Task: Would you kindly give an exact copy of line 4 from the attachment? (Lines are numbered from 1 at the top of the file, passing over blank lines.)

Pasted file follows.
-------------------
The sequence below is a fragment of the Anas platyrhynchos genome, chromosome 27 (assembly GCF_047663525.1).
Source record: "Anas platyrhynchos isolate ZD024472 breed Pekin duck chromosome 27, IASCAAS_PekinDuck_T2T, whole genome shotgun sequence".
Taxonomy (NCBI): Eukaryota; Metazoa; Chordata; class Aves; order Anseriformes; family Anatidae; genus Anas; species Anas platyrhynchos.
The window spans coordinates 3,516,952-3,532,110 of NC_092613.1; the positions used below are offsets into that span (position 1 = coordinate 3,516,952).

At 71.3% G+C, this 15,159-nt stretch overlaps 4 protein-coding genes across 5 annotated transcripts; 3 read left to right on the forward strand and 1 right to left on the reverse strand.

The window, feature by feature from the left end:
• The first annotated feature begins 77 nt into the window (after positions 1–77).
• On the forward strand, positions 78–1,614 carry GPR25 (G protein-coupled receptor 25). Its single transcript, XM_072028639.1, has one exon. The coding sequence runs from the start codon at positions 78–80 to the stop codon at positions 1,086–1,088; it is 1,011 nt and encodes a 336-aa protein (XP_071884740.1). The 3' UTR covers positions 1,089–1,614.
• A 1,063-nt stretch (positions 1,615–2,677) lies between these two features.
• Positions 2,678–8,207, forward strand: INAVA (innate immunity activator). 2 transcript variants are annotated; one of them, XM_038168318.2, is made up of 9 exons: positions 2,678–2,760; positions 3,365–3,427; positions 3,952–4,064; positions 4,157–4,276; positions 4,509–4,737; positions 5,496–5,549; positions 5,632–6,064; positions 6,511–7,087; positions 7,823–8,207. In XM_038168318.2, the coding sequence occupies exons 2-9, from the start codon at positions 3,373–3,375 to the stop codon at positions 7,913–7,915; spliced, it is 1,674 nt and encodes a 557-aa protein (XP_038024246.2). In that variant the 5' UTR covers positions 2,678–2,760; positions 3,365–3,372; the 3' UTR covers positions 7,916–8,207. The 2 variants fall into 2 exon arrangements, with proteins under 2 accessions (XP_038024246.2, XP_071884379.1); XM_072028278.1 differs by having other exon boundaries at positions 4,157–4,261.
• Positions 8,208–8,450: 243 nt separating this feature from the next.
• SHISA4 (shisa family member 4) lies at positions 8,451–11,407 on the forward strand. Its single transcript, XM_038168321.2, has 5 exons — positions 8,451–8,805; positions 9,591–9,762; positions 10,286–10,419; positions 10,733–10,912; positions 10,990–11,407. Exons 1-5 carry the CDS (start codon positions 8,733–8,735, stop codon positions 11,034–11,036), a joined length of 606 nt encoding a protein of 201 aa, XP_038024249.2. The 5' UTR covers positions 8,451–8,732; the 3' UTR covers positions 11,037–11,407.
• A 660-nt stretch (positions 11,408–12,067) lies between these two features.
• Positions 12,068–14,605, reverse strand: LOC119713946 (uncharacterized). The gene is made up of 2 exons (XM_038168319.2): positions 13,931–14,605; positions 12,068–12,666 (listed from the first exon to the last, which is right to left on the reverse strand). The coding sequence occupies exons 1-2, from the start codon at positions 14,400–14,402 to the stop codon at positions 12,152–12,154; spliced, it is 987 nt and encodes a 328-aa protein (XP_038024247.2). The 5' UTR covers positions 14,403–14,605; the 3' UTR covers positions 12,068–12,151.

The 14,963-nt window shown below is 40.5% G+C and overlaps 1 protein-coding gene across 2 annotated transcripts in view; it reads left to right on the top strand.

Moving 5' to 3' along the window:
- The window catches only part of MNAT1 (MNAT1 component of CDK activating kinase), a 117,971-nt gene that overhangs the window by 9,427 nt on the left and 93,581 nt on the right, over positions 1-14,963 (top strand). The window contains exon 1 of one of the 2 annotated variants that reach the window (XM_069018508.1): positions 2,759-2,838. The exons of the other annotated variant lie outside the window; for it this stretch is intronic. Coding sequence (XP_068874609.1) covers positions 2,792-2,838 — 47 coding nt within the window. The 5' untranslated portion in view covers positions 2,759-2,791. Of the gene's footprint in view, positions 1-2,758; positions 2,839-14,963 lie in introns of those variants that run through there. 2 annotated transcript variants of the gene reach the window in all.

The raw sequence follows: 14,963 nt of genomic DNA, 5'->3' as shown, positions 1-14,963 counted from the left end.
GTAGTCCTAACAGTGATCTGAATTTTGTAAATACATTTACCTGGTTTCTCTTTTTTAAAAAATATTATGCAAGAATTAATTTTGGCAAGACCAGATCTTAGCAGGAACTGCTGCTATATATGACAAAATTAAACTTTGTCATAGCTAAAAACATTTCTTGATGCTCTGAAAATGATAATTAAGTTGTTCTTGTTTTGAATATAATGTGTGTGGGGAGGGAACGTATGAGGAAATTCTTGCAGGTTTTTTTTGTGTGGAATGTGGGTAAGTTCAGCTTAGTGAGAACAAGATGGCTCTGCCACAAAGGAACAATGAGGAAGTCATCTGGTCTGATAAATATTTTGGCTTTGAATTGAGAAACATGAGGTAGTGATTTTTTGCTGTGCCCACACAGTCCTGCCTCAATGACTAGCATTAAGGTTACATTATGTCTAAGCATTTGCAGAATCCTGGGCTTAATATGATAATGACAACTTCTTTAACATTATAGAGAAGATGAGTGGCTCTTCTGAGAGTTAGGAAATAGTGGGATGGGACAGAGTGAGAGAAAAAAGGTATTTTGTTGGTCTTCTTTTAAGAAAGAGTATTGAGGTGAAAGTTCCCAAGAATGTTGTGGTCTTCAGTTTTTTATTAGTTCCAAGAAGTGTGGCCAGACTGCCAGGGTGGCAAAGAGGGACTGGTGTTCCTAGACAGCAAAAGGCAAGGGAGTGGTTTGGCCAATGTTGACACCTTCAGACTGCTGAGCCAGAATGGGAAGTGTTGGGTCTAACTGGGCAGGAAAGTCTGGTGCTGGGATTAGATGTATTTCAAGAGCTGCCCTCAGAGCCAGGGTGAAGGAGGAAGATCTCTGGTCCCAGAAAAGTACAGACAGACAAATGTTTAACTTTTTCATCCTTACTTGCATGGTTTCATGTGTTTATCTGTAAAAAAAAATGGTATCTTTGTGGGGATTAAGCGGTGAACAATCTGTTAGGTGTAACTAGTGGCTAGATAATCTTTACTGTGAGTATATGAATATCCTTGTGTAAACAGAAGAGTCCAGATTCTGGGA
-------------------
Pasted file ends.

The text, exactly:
The window spans coordinates 3,516,952-3,532,110 of NC_092613.1; the positions used below are offsets into that span (position 1 = coordinate 3,516,952).